Six of Augusta’s current and former board members operated Sargold Resource Corporation, another Vancouver speculative mining company, between 2003 and 2007. Sargold owned and operated a gold mine in Sardinia, Italy and left a trail of deception and destruction that is chronicled in a short documentary produced and directed by Dougherty called Cyanide Beach. The film’s title stems from the toxic pit lake that Sargold left in its wake, which locals have dubbed “Cyanide Beach”.” Dougherty, using Sargold’s own publicly-available financial reports, shows how the company failed to pay Italian contractors, forced vendors to go to court in order to get paid, and misspent a $787,000 Sardinian government loan that was supposed to be used to develop a underground mine.
Dougherty searingly lays out how Sargold mislead investors by issuing a press release that overstated Sardinian gold reserves. The Toronto Venture Stock Exchange later required Sargold to retract the erroneous projections. Sargold also tried to hold the Sardinian village of Furtei hostage by refusing to clean up the contaminated mine site unless the company was given gold mining rights elsewhere in Sardinia. The Sardinian government did not give in. So in 2007, Sargold merged with another Vancouver speculative mining company called Buffalo Gold Ltd., which resulted in a windfall for Sargold’s executives who then walked away. A year later, Buffalo went bankrupt, leaving the environmental mess in Sardinia.
At the same time its board members were engineering the profitable exit strategy in Sardinia, Sargold failed to disclose on numerous occasions in regulatory filings that its Chairman, Richard Warke, had filed for personal bankruptcy in 1998. Sargold wasn’t alone in failing to disclose this information, which is required by both Canadian and U.S. regulators in order to protect potential investors. Augusta also ignored Warke’s bankruptcy for years in its own regulatory disclosure reports.
One of the most entertaining and revealing moments in the documentary is when Dougherty interviews Franco Cherchi, a former Sardinian business partner of Warke’s. Cherchi was president of Sargold’s Sardinian subsidiary, Gold Mines of Sardinia. When asked by Dougherty if Mr. Warke is a man of his word, Cherchi replies with wry smile: “When it’s no longer convenient for him, he withdraws the promise.” Ultimately, Dougherty’s investigation reveals that Augusta’s Rosemont Copper Company is employing many of the same tactics used by Sargold in Sardinia. The strategy includes an expensive and misleading public relations campaign and using Arizona-based middle managers to obtain the necessary state and federal permits. Augusta, meanwhile, keeps issuing optimistic and misleading press releases to keep investors buying its stock. Augusta’s end game appears to be the same as in Sardinia: Sell out and leave town.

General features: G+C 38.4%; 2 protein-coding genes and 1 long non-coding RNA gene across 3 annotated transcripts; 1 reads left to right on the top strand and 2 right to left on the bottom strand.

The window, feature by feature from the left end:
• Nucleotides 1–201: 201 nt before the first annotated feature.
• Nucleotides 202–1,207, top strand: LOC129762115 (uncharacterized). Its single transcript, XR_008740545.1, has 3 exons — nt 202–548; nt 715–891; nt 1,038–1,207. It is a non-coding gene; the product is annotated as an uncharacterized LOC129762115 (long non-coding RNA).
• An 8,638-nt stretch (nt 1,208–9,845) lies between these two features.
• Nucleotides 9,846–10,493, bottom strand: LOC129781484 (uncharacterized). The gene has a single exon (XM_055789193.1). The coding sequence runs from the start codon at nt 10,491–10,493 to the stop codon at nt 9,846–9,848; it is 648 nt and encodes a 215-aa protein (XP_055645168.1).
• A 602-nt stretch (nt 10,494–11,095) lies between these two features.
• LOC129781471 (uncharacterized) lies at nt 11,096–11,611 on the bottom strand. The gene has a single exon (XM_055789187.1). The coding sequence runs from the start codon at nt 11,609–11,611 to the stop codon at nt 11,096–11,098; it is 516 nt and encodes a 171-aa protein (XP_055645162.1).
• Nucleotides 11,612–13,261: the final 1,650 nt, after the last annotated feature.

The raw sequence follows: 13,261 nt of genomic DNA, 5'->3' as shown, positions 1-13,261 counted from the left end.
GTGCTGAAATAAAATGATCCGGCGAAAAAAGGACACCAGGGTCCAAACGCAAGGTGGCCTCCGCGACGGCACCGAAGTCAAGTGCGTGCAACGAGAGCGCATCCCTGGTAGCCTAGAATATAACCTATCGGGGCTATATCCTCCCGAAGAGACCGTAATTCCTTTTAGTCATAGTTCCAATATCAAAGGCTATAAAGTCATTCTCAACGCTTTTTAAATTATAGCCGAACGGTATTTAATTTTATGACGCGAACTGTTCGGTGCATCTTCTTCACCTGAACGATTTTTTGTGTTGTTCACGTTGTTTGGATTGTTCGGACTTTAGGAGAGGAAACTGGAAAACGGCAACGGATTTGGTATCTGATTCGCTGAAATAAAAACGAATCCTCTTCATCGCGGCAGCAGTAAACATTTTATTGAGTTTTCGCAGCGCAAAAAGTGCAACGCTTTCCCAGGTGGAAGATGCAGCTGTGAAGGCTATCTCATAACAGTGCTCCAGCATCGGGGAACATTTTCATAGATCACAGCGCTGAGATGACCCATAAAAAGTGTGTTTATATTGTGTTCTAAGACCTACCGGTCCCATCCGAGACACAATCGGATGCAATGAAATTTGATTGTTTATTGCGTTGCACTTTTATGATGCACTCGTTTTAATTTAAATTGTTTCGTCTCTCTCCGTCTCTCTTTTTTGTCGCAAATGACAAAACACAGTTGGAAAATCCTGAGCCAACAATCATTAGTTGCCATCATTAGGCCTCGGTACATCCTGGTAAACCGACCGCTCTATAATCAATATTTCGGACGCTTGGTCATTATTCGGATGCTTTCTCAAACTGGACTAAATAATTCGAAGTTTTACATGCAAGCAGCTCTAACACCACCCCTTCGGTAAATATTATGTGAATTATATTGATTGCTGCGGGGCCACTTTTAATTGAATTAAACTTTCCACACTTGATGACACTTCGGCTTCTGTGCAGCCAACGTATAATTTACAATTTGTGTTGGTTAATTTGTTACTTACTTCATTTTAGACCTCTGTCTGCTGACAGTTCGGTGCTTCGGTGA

Financial analysts expect Augusta to be quickly acquired by a much bigger company if, and when, it obtains the permits. Warke, and other Augusta board members, would reap huge profits while Arizona is left with a new company poised to blow the top off one of the state’s most beautiful mountains. One likely suitor is Augusta’s principal lender, the evangelical, London-based hedge fund Red Kite, which is among the largest copper trading firms in the world.
As a citizen impacted by the potential mine, what is most depressing is watching how Augusta and its Arizona puppet exploit the economic fears of local officials and citizens who are desperate for jobs can be so easily exploited and duped by misinformation distributed by Augusta and its Arizona puppet, Rosemont Copper. According to Dougherty’s research, if the mine were built it would add less than one tenth of one percent of the jobs to Southern Arizona’s economy.
The economic benefits from the Rosemont mine — most of which will go to overseas investors — don’t come close to offsetting the costs of destroying a beautiful mountaintop forever, exterminating the jaguar from the U.S., and polluting our precious air and water with mercury, lead, arsenic and other poisons. It’s just not worth it. And if you don’t believe me, just ask the people of Furtei in Sardinia, Italy.